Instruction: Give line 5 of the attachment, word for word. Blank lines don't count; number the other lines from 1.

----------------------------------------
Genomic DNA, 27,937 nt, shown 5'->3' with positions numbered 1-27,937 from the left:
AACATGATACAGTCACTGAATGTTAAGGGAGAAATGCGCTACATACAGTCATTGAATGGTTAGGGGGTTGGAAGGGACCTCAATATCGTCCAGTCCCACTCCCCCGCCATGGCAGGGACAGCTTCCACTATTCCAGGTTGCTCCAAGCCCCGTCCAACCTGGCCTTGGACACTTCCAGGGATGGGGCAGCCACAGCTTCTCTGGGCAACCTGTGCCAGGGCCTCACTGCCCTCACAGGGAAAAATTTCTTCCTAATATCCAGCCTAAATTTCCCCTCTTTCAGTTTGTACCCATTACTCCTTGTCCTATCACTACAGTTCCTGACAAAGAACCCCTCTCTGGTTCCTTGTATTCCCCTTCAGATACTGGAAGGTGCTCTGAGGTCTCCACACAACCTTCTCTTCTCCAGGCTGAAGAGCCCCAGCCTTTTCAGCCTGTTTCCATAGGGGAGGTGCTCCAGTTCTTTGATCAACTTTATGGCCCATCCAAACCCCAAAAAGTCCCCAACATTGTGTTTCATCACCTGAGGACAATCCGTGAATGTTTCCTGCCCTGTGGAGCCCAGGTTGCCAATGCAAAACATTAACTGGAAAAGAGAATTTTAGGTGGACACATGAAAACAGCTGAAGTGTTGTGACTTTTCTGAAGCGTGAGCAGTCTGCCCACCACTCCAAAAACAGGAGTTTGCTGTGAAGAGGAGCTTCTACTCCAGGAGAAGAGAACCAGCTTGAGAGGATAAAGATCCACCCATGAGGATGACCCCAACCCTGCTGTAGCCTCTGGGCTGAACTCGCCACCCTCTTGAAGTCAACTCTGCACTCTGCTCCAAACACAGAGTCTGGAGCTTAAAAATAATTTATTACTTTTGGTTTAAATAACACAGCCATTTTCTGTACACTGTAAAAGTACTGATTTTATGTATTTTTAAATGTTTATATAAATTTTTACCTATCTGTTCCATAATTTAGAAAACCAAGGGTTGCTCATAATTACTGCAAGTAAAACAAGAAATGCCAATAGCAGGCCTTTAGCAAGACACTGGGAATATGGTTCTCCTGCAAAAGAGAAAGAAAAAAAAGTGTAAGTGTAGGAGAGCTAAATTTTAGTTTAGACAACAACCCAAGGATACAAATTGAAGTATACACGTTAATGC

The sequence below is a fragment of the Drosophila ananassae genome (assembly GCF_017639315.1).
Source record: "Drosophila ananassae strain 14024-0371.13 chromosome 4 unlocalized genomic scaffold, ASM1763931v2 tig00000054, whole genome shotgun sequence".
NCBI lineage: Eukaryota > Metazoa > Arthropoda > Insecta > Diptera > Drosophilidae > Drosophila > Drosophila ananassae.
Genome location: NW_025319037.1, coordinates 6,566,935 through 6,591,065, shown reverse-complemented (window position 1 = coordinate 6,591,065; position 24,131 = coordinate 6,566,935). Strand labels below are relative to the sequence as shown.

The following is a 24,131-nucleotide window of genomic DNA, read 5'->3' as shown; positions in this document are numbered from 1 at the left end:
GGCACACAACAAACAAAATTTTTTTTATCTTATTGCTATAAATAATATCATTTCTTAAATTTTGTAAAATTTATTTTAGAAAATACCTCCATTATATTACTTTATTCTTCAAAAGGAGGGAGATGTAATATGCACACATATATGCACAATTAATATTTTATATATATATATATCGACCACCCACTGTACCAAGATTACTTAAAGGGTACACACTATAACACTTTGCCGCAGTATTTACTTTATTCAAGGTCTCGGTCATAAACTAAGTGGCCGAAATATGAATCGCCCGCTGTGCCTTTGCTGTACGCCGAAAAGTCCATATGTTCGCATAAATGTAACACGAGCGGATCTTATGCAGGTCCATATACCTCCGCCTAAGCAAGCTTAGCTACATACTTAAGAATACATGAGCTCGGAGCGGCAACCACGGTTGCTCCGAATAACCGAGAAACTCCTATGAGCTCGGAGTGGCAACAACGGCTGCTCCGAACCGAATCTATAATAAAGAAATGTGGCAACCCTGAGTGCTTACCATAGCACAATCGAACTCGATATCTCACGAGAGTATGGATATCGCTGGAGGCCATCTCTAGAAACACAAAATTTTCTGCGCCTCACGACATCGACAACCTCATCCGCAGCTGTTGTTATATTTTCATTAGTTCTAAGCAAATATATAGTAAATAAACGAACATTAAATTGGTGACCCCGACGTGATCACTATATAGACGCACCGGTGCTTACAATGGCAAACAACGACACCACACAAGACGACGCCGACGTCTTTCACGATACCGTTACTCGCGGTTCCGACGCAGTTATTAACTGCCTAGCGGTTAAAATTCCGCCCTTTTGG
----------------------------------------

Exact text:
NCBI lineage: Eukaryota > Metazoa > Arthropoda > Insecta > Diptera > Drosophilidae > Drosophila > Drosophila ananassae.